This is a guest blog post by Anne Rayner, Global Head of Communications Research at TNS.
Super Bowl ads reach more TV viewers, and receive more media attention, than almost any other advertising opportunity – but such exposure counts for little unless they can overcome the challenges that any ad campaign faces. The ultimate value of the $5 million Super Bowl investment depends on ads' ability to deliver long-term brand benefits. They can only do this effectively when they combine novelty with affective impact (which stirs emotions and creates new types of associations within audiences' brains) and an all-important sense of relevance. But this triple play can be difficult for campaigns to pull off. Did 2016's Super Bowl advertisers make the right calls, in order to deliver it?
TNS analysed the 'Affective Memory Potential' (a combination of novelty, affective impact and relevance) for a range of Super Bowl 50's most high-profile campaigns, and compared this to the scores achieved by advertisers during the previous year's big game. For an additional perspective on the value of Super Bowl ads within multi-platform marketing strategies, they mapped the Twitter footprints created by campaigns from both years.
Different years, different strategies
There were clear distinctions between the game plans adopted by advertisers in 2016, and those of a year earlier. Super Bowl 49 ad breaks featured plenty of tear jerking moments, from Budweiser's Lost Puppy and its heart-tugging journey home to Toyota's proud dad driving his daughter to the airport to join the military. They were far more likely to feature real people, and reportage-style documentary footage (as in Microsoft's true-life tales of inspiring people or McDonalds' 'pay with lovin' campaign).
In contrast, this year's Super Bowl ads focused on the funny bone. They were more likely to use humour as a selling point – and more likely to use celebrities to help get that humour across. They also paid more attention to the potential for social media activation, through teaser campaigns, celebrity endorsements, and the effects of building a campaign around a social cause (as Colgate did with the need to save water and Budweiser did with its Helen Mirren ad taking on drink drivers).
But did the 2016 ads perform?
Perhaps surprisingly though, this combination of feel-good factor and social media savvy came up short on the all-important challenge of combining novelty and affective impact with relevance. When it came to creating Affective Memory Potential, every campaign researched by TNS in 2016 scored significantly lower than the campaigns measured a year earlier. Bud Light's election parody starring Seth Rogen and Amy Schumer, Hyundai's star-studded ads with Ryan Reynolds and Kevin Hart and Mountain Dew's much talked about Puppy Monkey Baby failed to translate slick scripts and novel concepts into genuine human engagement, under-performing on affective impact and relevance. Budweiser's 'Give a Damn' Helen Mirren ad and Colgage's 'Every drop counts' campaign stood out through novelty and succeeded in engaging emotionally, but fell down on relevance.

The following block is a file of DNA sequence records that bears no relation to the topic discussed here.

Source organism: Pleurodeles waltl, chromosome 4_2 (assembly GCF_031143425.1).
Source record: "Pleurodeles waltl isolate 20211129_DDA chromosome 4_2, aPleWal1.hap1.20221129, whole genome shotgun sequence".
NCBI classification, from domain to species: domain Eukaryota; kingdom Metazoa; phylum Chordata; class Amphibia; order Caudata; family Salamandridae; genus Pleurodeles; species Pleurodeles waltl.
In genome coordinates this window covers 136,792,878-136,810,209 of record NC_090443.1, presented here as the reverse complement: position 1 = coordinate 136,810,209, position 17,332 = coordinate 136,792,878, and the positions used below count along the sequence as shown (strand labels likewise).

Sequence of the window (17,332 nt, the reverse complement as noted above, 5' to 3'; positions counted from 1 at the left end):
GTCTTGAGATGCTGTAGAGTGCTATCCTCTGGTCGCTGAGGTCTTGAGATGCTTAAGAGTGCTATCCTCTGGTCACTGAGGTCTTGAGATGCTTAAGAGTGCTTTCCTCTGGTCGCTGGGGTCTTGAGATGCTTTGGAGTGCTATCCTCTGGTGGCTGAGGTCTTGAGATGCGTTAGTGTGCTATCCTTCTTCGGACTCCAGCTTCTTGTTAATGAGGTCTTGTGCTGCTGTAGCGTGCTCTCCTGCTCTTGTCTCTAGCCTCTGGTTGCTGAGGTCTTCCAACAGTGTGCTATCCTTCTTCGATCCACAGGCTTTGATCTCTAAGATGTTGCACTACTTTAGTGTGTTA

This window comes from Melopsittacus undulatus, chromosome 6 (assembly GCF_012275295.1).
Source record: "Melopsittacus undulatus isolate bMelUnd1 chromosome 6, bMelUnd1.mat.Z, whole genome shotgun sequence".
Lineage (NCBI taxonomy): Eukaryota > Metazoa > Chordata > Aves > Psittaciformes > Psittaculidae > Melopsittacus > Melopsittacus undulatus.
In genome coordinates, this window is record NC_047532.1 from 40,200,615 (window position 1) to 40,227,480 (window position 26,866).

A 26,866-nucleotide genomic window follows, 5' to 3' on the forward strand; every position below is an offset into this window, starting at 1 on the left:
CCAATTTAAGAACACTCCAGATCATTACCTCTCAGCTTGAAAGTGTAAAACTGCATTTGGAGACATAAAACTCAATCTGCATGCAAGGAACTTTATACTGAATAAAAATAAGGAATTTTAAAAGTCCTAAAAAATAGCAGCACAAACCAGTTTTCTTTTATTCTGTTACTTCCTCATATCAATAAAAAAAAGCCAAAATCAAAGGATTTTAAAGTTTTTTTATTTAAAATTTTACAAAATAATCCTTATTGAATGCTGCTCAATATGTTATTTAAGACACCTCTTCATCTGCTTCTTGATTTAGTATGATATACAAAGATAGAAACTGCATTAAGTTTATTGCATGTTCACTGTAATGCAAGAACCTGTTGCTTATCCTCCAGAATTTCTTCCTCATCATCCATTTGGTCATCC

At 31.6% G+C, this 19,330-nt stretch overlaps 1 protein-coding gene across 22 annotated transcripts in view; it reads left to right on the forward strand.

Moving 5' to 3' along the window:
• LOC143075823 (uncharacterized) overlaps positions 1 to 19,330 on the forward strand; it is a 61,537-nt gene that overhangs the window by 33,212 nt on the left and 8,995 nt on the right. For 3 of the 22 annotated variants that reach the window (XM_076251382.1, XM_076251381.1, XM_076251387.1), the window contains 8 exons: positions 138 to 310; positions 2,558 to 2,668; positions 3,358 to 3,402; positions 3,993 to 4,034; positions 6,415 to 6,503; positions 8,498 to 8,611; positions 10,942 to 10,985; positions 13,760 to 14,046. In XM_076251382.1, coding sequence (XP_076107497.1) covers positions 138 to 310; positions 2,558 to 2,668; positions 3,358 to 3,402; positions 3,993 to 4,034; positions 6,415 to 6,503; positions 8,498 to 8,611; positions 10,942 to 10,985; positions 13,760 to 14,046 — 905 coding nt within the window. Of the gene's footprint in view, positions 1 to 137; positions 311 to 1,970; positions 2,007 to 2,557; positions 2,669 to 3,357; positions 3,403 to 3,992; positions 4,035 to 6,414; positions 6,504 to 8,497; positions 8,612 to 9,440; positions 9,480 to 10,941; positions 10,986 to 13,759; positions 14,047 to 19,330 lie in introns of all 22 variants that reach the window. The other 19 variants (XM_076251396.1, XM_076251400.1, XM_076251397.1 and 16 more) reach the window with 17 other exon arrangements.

Social, not emotional
Why did this year's campaigns struggle to balance all three requirements of a successful brand-building ad? Part of the answer lies in the inherently subjective nature of humour, and the difficulty of getting it right when aiming to resonate with large numbers of people, who find very different things funny. Tears, it seems are a more reliable form of emotional connection than laughter.
It could also be argued that ads focused on driving engagement on social media neglected their ability to connect with individuals in ways that were genuinely emotional and relevant. Budweiser, through its drink driving campaign, and Mountain Dew with its deliberately novel and edgy approach both produced distinctive, organic Twitter conversations that point to real resonance with certain communities on social – but neither they nor any other ad did so at real scale. Indeed, in sacrificing immediate relevance for a social cause or a 'watercooler moment', they may have sacrificed much of TV advertising's traditional emotive power.
The stand-out performer
Not every campaign planned out for Super Bowl 50 failed to connect, though. Of all the ads analysed by TNS, one stood out as significantly more effective at driving both long-term brand benefits and short-term word-of-mouth and purchase intent. Significantly, this ad did not rely on celebrities– and although it was funny and surreal, it succeeded in referencing other emotions as well. Perhaps most significantly, it was able to demonstrate a simple, relevant connection between the brand, people's lives, and the occasion of the Super Bowl itself. People in the US know that you eat hot dogs during the big game. Thanks to a 'Weiner stampede' ad in which dogs dressed as hot dogs sprinted over a meadow towards people dressed as condiments, they now know that those hot dogs love Heinz.
Step forward Heinz and 'Meet the Ketchups' – the MVP for Super Bowl 50.